Wiener wants to strip Coastal Commission oversight of SF’s Ocean Beach

City politicians see maneuver as “remarkably dangerous” for environmental protection

Bill Seeks to Strip Coastal Commission Oversight in SF
State Senator Scott Wiener and San Francisco Board of Supervisors President Board Aaron Peskin with Ocean Beach in San Francisco (Getty, CA Senate, SFBOS)

To build more homes near Ocean Beach, some San Francisco politicians want to push aside the powerful California Coastal Commission.

State Sen. Scott Wiener aims to streamline housing development along the city’s western beach with legislation to strip oversight from the coastal regulator, the Richmond Review/Sunset Beacon reported.

Wiener, D-San Francisco, has proposed a bill backed by San Francisco Mayor London Breed  to remove urban San Francisco from the Coastal Zone, while retaining coastal natural resources and changing the role of the commission in local housing approvals. 

Critics say it threatens California’s coast and would open the door for other cities to do the same.

The proposed Senate Bill 951 aims to resolve “unnecessary permitting delays in the disproportionately low-housing Coastal Zone,” while helping the city meet its state housing goal, according to advocates.

“The Coastal Commission plays an important role in protecting coastal resources like beaches, bluffs and wetlands, but the commission should not be in the business of second-guessing —  and frequently delaying or undermining — local housing decisions in urbanized areas that are not natural resources,” Wiener said in a statement. “We need local planning departments and state housing agencies to handle housing permitting. 

“SB-951 eases the process for housing that has no effect on coastal resources and in the midst of this housing crisis, we should all agree on the need for that.”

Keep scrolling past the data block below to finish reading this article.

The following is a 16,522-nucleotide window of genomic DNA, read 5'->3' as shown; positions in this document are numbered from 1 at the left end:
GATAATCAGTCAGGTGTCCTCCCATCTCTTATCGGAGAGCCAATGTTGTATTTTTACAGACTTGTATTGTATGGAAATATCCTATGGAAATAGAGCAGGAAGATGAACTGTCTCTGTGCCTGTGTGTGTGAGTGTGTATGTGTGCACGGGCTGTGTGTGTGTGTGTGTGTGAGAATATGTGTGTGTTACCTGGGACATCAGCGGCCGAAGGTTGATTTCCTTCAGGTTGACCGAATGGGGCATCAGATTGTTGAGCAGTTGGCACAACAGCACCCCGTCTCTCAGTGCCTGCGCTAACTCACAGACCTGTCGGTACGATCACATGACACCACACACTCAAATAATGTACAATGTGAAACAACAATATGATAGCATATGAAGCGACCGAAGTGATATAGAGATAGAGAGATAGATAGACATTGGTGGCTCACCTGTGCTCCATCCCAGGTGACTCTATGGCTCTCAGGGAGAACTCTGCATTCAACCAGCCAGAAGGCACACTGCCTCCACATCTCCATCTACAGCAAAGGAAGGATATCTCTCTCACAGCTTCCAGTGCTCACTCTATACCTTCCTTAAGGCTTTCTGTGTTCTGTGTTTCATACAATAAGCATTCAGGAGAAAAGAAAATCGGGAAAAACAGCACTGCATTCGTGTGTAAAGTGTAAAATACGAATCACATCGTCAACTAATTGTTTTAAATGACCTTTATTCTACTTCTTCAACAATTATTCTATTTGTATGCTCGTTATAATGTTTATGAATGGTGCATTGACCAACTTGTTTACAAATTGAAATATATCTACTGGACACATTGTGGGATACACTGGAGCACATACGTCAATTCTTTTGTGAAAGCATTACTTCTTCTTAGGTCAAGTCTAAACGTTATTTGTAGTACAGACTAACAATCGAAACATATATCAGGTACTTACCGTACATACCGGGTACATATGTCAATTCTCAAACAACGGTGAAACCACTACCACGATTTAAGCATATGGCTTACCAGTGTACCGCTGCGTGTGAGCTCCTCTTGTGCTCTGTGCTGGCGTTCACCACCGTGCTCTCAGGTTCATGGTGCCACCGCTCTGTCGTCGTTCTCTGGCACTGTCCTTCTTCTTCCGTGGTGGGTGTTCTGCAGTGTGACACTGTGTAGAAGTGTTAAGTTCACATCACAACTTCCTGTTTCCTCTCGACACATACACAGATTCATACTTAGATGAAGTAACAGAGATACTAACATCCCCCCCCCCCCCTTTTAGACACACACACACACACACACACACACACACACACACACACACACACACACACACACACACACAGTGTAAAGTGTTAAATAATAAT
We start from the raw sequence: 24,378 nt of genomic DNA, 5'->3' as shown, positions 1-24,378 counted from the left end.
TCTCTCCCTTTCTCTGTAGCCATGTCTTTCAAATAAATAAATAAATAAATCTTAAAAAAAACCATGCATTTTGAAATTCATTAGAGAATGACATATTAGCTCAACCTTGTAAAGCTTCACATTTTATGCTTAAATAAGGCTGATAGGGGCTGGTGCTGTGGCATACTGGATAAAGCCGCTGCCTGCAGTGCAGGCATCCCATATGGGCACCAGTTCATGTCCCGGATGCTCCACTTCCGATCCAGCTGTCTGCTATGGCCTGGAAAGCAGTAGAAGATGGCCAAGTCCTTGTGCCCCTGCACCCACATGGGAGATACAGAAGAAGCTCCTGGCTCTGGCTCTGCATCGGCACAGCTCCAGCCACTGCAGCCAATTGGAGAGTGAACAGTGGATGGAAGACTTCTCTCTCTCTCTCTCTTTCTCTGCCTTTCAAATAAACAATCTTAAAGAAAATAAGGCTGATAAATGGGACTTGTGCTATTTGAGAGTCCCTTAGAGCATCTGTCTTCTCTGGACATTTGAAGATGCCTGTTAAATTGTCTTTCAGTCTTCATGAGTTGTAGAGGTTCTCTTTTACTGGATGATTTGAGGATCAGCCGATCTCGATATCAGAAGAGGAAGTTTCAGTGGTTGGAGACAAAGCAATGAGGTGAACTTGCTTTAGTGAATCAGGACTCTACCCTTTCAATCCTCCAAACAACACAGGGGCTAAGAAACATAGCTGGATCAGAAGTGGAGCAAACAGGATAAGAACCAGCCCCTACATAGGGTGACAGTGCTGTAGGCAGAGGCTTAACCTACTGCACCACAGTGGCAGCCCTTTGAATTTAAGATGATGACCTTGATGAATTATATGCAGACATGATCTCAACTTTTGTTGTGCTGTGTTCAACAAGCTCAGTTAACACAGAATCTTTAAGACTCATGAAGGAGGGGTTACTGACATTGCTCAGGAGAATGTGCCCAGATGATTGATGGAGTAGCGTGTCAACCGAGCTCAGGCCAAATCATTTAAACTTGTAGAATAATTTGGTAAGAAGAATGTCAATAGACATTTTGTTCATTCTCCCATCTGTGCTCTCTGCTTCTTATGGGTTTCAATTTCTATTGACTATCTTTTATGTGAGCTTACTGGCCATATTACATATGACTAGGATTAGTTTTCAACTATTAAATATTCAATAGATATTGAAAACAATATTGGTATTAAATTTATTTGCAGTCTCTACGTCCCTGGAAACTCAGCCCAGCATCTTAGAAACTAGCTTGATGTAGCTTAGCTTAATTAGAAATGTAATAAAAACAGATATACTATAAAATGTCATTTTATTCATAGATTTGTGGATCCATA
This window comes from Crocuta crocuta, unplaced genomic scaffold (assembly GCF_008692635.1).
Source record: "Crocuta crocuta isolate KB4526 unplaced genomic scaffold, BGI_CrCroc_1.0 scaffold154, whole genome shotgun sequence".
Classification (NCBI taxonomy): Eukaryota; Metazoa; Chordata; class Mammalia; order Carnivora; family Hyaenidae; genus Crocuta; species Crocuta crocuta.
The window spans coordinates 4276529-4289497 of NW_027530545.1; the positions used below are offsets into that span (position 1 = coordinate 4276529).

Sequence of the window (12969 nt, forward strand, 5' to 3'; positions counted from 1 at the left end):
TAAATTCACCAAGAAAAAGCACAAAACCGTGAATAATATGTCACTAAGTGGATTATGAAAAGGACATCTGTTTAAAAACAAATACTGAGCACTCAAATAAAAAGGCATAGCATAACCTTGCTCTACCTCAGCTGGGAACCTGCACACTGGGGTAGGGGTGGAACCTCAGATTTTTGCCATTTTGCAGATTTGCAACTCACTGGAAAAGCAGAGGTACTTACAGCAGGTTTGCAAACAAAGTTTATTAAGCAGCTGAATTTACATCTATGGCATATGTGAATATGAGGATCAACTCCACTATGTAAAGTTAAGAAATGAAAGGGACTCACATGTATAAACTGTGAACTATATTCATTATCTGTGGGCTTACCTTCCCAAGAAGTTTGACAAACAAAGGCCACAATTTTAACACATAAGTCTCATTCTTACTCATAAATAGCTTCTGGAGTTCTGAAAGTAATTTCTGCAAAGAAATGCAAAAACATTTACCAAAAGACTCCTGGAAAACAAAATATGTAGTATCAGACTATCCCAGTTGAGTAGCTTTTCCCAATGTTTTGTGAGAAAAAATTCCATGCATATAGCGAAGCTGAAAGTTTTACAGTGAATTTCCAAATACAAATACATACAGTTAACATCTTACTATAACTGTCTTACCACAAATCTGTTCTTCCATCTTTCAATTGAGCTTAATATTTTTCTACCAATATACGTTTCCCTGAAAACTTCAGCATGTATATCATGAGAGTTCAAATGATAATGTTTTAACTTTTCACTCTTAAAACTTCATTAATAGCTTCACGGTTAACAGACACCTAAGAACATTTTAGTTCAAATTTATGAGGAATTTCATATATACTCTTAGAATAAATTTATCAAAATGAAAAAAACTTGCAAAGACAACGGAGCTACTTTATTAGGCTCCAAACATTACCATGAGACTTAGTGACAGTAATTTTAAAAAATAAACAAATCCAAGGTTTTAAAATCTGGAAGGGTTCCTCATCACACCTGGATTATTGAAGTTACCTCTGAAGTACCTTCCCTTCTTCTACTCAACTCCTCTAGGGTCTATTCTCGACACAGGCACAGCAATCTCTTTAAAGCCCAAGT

The Coastal Commission was approved by statewide voters in 1972 and codified into law in the Coastal Act of 1976. Its powers include protecting coastal resources, and includes authority over zoning within an 840-mile Coastal Zone from Mexico to Oregon.

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SB 951 would remove privately owned urban parcels along San Francisco’s west edge from commission oversight.

But critics say that, at best, Wiener and Breed are pushing a solution looking for a problem, according to the newspaper. At worst, they say it benefits developers by setting a bad precedent that could undermine environmental protections in place for half a century. 

Among those critics are a majority of the San Francisco Board of Supervisors, which recently voted 11-3 for a resolution to oppose the bill, with Supervisors Joel Engardio, Myrna Melgar and Matt Dorsey voting against.

District 1 Supervisor Connie Chan, who represents Ocean Beach, said she’ll do everything in her power to oppose the bill and “protect our coast in San Francisco.”

“This goes far beyond San Francisco,” Board President Aaron Peskin told the newspaper. “If one state senator can rip out Coastal Commission jurisdiction in his or her county, it’s going to be open season on the Coastal Act.

“The precedent here is remarkably dangerous about one of California’s model, cherished pieces of law.”

— Dana Bartholomew

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